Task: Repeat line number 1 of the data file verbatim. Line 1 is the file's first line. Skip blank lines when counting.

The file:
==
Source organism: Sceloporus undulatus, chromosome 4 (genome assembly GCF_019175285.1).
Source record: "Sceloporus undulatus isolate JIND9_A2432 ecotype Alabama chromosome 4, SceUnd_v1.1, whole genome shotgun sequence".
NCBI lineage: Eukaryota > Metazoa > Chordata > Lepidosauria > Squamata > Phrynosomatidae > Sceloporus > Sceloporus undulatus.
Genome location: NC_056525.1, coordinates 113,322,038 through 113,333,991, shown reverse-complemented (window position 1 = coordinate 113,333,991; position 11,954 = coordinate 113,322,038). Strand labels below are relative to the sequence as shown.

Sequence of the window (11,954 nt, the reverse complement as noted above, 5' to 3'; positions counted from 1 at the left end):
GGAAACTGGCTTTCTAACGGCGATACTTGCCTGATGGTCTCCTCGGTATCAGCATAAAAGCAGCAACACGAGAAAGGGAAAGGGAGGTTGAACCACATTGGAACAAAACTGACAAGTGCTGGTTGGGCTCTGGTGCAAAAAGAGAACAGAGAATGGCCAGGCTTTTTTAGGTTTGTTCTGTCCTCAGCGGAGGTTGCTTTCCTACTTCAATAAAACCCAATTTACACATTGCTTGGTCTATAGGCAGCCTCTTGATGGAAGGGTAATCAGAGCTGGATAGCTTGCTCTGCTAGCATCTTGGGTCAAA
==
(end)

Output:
Source organism: Sceloporus undulatus, chromosome 4 (genome assembly GCF_019175285.1).